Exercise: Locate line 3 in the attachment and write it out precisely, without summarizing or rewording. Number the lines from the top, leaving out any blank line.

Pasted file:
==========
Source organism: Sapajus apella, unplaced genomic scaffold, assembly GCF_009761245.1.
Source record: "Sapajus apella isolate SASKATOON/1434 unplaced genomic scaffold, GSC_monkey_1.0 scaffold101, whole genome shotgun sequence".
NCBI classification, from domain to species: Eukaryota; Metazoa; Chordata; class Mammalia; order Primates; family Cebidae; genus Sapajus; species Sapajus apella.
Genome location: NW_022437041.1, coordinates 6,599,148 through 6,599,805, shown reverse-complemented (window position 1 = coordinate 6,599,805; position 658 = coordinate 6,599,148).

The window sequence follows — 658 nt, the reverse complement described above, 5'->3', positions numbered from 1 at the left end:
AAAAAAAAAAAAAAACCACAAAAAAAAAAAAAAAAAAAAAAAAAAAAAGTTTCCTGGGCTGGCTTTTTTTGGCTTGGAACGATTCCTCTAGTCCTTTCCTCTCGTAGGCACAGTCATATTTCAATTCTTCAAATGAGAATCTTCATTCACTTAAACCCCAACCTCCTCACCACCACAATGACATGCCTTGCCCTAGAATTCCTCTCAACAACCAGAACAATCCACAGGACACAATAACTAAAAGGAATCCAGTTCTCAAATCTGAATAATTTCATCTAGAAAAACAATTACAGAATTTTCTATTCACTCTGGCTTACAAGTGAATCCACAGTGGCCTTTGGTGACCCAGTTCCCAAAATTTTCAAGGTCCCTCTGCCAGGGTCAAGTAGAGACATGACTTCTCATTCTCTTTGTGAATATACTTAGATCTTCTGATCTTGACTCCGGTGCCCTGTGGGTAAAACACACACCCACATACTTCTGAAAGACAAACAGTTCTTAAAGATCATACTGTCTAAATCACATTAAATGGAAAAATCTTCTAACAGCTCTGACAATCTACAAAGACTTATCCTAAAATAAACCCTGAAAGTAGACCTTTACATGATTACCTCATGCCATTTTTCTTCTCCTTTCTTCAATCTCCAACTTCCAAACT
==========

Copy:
NCBI classification, from domain to species: Eukaryota; Metazoa; Chordata; class Mammalia; order Primates; family Cebidae; genus Sapajus; species Sapajus apella.